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Parametric Study of Bump Foil Gas Bearings for Industrial Applications

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1 Parametric Study of Bump Foil Gas Bearings for Industrial Applications
2011 ASME Turbo Expo Congress & Exhibition Parametric Study of Bump Foil Gas Bearings for Industrial Applications GT Oscar De Santiago CIATEQ A.C. Queretaro, Qro, Mexico Luis San Andres Texas A&M University College Station, TX, USA

2 Justification Oil-Free Bearings for Turbomachinery Gas Bearings allow
Current advancements in vehicle turbochargers and midsize gas turbines need of proven gas bearing technology to procure compact units with improved efficiency in an oil-free environment. Also, Oil-free turbomachinery and subsea compression are among major focuses in modern energy industry. DOE, DARPA, NASA interests range from applications as portable fuel cells (< 60 kW) in microengines to midsize gas turbines (< 250 kW) for distributed power and hybrid vehicles. Gas Bearings allow weight reduction, energy and complexity savings higher temperatures, without needs for cooling air improved overall engine efficiency

3 Available Bearing Technologies
Magnetic bearings Low to medium temperatures Moderate loads Need control systems Need back-up bearings Long history of operation in some specific industrial applications 2011 2011 Schweitzer/Maslen 2009 Current Magnetic Bearing solution is expensive and even more expensive (and difficult) to make it reliable

4 Available Bearing Technologies
Rolling element bearings Low temperatures Low DN limit (< 2 M) Need lubrication system NICH Center, Tohoku University Herringbone grooved bearing Precision fabrication process Low load capacity and stiffness and little damping AIAA PowerMEMS 2003 AIAA Gas Foil Bearing GT Flexure Pivot Bearing Oil-Free NO DN limit Low friction and power loss Thermal management GAS BEARINGS

5 Microturbomachinery as per IGTI
Drivers: deregulation in distributed power, environmental needs, increased reliability & efficiency ASME Paper No. GT Distributed power (Hybrid Gas turbine & Fuel Cell), Hybrid vehicles Automotive turbochargers, turbo expanders, compressors, Honeywell, Hydrogen and Fuel Cells Merit Review Max. Power ~ 250 kWatt International Gas Turbine Institute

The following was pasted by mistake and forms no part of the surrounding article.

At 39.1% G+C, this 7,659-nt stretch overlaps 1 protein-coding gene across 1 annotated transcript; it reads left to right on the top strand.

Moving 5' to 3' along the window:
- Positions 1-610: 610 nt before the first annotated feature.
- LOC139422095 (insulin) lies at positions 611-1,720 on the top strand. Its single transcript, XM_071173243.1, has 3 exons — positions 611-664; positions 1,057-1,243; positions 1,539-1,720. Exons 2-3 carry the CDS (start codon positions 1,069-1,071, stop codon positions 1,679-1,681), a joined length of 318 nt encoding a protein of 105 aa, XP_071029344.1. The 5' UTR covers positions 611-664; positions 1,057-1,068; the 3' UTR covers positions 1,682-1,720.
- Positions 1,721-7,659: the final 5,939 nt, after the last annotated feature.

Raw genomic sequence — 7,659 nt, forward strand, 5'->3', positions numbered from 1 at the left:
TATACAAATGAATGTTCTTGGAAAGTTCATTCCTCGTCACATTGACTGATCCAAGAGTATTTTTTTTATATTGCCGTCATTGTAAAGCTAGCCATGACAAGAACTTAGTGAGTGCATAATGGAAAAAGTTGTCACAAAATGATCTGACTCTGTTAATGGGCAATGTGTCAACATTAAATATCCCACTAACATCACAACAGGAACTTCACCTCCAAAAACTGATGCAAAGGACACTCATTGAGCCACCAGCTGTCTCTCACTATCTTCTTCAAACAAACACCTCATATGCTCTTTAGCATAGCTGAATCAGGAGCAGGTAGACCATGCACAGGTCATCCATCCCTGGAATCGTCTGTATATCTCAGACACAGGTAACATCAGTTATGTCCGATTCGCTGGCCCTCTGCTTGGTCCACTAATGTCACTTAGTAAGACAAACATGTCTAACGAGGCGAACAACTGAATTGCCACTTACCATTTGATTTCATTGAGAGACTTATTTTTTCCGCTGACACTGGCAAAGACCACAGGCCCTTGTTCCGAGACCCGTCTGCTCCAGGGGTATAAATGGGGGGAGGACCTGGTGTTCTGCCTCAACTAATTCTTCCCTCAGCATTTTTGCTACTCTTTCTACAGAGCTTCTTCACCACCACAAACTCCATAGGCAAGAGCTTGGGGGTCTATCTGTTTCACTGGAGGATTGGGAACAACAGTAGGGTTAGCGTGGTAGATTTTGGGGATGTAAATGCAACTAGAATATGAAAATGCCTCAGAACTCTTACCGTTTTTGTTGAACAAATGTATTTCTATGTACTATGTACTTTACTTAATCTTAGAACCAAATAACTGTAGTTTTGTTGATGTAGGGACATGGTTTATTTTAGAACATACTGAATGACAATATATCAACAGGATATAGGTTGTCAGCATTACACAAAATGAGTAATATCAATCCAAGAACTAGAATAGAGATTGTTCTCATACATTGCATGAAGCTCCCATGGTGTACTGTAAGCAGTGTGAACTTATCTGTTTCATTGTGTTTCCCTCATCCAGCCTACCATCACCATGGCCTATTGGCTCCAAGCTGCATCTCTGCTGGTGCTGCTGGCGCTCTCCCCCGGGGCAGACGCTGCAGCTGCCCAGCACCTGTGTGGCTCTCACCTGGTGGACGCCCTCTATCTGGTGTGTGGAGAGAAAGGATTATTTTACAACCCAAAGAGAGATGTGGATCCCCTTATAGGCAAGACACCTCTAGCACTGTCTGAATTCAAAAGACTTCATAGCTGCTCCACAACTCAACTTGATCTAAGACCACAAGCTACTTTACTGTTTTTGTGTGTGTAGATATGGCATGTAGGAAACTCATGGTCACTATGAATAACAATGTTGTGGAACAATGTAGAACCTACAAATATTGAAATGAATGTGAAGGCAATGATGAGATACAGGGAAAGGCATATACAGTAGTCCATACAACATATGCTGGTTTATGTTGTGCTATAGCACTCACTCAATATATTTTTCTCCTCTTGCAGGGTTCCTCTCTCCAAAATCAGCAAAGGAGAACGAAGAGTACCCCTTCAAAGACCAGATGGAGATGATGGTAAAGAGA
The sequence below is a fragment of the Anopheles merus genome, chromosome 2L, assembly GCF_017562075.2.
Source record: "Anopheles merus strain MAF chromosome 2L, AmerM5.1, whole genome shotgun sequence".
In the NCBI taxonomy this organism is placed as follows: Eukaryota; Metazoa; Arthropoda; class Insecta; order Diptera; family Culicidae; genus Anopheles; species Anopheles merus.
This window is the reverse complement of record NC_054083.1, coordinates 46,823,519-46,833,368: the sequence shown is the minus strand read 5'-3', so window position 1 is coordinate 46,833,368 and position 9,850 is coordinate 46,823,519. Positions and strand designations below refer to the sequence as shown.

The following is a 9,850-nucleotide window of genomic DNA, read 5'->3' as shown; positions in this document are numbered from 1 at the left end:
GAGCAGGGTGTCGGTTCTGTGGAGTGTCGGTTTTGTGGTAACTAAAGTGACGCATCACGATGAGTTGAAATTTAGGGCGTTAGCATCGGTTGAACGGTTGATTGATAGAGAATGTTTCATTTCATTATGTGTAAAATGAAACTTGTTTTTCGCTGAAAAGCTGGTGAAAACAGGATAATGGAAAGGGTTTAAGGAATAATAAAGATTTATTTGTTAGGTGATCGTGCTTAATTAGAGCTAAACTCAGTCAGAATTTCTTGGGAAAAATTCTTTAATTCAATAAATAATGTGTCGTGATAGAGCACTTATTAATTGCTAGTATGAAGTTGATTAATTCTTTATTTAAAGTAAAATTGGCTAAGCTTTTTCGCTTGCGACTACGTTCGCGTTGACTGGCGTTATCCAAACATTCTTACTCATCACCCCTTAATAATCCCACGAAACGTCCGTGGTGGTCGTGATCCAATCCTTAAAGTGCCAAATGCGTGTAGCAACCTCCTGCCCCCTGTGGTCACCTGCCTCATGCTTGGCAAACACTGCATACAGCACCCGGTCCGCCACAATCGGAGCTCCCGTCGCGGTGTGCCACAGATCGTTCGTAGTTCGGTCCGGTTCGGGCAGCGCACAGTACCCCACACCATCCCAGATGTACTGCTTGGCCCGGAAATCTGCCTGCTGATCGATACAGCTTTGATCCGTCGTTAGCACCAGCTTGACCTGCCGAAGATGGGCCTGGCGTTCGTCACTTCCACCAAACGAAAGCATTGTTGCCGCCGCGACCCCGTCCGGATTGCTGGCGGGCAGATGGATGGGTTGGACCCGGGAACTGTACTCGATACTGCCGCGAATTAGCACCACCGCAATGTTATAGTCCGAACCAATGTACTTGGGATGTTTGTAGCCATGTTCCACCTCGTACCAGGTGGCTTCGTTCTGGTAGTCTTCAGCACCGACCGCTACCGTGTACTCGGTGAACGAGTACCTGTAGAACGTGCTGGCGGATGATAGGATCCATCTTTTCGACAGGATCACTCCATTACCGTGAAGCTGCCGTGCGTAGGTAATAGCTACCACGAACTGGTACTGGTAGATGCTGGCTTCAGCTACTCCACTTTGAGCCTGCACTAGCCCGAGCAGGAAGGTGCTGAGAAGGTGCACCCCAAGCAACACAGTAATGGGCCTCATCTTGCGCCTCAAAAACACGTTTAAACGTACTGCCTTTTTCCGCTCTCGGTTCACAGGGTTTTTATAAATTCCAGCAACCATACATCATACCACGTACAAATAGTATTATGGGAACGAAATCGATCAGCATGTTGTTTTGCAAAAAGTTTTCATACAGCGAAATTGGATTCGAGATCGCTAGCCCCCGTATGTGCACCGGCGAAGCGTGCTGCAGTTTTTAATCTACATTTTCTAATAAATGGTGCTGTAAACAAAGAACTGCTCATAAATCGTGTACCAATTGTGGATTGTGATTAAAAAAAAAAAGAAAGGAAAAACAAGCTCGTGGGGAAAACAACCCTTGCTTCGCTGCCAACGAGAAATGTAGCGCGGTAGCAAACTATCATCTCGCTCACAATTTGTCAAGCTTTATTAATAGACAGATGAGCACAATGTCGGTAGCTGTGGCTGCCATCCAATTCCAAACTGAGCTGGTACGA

6 Elliott Energy Systems
Micro Gas Turbines Microturbine Power Conversion Technology Review, ORNL/TM-2003/74. Cogeneration systems with high efficiency Multiple fuels (best if free) 99.99X% Reliability Low emissions Reduced maintenance Lower lifecycle cost MANUFACTURER OUTPUT POWER (kW) Bowman 25, 80 Capstone 30, 60, 200 Elliott Energy Systems 35, 60, 80, 150 General Electric 175 Ingersoll Rand 70, 250 Turbec, ABB & Volvo 100 60kW MGT Hybrid System : MGT with Fuel Cell can reach efficiency > 60% Ideal to replace reciprocating engines. Low footprint desirable

7 Examples of commercial applications
Micro Turbines Capstone of California Turbo chargers Honeywell “on the race”

8 Examples of commercial applications
Industrial Air Compressors Samsung’s successful Micro Turbo Master line of compressors feature gas foil bearings Pressures up to 130 psig Powers up to 0.13 MW Samsung has another line (Turbo Master) of air compressors with pressures up to 300 psig and power up to 2.4 MW (~20x larger). Run on TPJB. What’s next ?? 2011

9 MTM – Needs, Hurdles & Issues
Largest power to weight ratio, Compact & low # of parts High energy density Reliability and efficiency, Low maintenance Extreme temperature and pressure Environmentally safe (low emissions) Lower lifecycle cost ($ kW) High speed Materials Manufacturing Processes & Cycles Fuels Rotordynamics & (Oil-free) Bearings & Sealing Coatings: surface conditioning for low friction and wear Ceramic rotors and components Automated agile processes Cost & number Low-NOx combustors for liquid & gas fuels TH scaling (low Reynolds #) Best if free (bio-fuels)